Staff Editorials

Time for Rep. Blum to face the public

U.S. Rep. Rod Blum meets with a constituent in his office in the Longworth House Office Building in Washington, D.C. on Wednesday, Mar. 22, 2017. (Stephen Mally/The Gazette)
U.S. Rep. Rod Blum meets with a constituent in his office in the Longworth House Office Building in Washington, D.C. on Wednesday, Mar. 22, 2017. (Stephen Mally/The Gazette)

We are glad to see U.S. Rep. Rod Blum has scheduled an appearance in Cedar Rapids next week. We’d be even happier if he made time for a fully public town hall.

Blum, a Republican representing Iowa’s 1st Congressional District, will speak before a local grass roots conservative group on the evening of April 12. The event is one of the Iowa Conservative Union’s monthly “open carry” offerings at Godfather’s Pizza in the Town and Country Shopping Center.

While these events are typically open to the public, increased interest prompted organizers to announce an “extreme vetting” process for the Blum visit. According to an update on the event’s Facebook page, those hoping to attend must submit their name, phone number and mailing address to an ICU email account. The organization will issue confirmations to those approved, and no one without a confirmation will be allowed into the event.

The ICU, just like other private organizations, can run its events as inclusively or exclusively as it likes. Likewise, there’s no reason for the organization to lay down its firearms because some 1st District residents have concerns about attending this historically “open carry” event.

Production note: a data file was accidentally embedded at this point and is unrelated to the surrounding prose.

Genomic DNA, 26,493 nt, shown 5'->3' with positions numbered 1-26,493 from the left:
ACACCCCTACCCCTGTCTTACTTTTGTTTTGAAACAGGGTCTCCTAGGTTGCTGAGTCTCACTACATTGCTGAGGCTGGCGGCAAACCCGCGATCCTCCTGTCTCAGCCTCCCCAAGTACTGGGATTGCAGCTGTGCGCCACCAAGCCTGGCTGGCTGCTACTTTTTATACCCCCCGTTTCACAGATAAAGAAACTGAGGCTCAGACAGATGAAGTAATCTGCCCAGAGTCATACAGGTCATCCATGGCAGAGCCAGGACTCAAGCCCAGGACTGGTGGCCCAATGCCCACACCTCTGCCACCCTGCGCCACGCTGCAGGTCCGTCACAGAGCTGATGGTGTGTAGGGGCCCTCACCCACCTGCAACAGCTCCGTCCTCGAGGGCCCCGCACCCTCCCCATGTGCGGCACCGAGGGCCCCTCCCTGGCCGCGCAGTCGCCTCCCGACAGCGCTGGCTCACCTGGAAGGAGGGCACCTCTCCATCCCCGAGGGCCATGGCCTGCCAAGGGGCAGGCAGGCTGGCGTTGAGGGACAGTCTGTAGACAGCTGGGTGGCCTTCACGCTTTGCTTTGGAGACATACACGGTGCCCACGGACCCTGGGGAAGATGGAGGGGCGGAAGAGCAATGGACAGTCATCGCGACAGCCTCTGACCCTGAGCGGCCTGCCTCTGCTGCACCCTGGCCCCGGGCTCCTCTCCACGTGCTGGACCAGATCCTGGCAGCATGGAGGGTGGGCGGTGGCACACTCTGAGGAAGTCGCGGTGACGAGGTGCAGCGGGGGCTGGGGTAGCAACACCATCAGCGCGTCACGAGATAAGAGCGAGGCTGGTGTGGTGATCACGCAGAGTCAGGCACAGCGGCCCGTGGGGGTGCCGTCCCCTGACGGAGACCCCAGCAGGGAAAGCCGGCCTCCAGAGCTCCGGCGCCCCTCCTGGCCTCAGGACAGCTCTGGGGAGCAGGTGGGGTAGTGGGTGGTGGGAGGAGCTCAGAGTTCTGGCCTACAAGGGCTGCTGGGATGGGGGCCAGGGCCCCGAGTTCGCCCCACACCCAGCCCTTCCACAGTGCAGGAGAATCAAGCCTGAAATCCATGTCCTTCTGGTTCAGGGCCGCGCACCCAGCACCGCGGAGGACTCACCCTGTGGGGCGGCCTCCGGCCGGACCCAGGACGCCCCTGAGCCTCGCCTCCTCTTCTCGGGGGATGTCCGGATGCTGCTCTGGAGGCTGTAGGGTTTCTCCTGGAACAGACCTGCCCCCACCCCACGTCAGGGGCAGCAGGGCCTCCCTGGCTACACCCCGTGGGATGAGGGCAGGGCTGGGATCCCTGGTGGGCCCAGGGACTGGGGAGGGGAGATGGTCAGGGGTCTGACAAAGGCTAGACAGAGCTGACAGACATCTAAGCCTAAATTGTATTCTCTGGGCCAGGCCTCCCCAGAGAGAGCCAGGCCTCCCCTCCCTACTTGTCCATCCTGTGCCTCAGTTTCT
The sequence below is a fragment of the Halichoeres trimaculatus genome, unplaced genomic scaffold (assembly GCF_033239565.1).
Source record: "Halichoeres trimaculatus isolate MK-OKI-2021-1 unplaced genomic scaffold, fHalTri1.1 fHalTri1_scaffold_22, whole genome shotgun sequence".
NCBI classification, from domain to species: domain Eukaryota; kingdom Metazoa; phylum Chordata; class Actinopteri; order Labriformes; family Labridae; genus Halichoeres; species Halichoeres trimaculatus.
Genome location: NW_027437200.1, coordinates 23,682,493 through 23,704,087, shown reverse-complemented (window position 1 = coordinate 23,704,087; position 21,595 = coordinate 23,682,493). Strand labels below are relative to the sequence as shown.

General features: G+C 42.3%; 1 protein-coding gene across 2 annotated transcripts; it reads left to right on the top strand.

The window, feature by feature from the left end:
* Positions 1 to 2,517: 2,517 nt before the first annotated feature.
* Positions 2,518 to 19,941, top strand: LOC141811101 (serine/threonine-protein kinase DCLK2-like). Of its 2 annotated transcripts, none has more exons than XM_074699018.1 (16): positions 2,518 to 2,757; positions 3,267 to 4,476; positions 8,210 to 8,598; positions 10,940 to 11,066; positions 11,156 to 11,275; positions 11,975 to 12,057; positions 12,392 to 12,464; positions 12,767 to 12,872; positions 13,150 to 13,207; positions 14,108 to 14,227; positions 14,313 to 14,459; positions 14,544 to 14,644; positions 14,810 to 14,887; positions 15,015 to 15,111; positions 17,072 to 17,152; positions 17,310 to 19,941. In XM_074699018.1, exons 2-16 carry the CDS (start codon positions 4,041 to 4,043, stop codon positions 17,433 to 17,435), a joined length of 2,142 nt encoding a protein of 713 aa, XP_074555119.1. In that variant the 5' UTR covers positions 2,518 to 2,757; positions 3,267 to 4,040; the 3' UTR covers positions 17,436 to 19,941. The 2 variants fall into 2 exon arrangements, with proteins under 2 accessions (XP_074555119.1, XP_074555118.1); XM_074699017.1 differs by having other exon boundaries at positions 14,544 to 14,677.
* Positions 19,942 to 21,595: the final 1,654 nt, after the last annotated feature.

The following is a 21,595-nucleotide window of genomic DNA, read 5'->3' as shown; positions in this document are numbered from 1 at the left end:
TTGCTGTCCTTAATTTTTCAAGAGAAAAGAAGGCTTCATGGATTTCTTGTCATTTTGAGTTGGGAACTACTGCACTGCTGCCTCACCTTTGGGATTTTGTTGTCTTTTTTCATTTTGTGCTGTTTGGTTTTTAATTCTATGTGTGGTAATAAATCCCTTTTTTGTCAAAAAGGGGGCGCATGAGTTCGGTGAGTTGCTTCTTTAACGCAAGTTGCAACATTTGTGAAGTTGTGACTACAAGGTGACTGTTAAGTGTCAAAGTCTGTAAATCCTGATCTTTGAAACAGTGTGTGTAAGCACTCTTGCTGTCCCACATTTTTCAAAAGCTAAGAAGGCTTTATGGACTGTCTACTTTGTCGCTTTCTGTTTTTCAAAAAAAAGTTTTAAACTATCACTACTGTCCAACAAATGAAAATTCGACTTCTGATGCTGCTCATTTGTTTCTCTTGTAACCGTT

But we do take issue with Blum’s long-standing affinity for these types of semipublic events, and his refusal to follow in the footsteps of Sens. Chuck Grassley and Joni Ernst by holding public town halls.

As interest in the ICU event proves, 1st District constituents want an opportunity to speak face-to-face with their congressman. The two-week Congressional recess beginning April 10 appears to offer ample opportunity for Blum to make good on his February promise of “in-person” and “big and beautiful” public events. Yet a scan of the schedule on Blum’s official website shows none.

There’s no denying that since health care debates erupted in 2009 public appearances have become more confrontational. There is a risk of mayhem, and viral videos from mobile phones. Shame on Iowans of all political stripes who have succumbed to lowbrow tactics like shouted insults or obscenities.


But as appearances by Grassley and Ernst have already shown, there is just as much opportunity to explain positions, offer insights and show leadership.

The campaign is over, Rep. Blum. It is time to make time for all your constituents.

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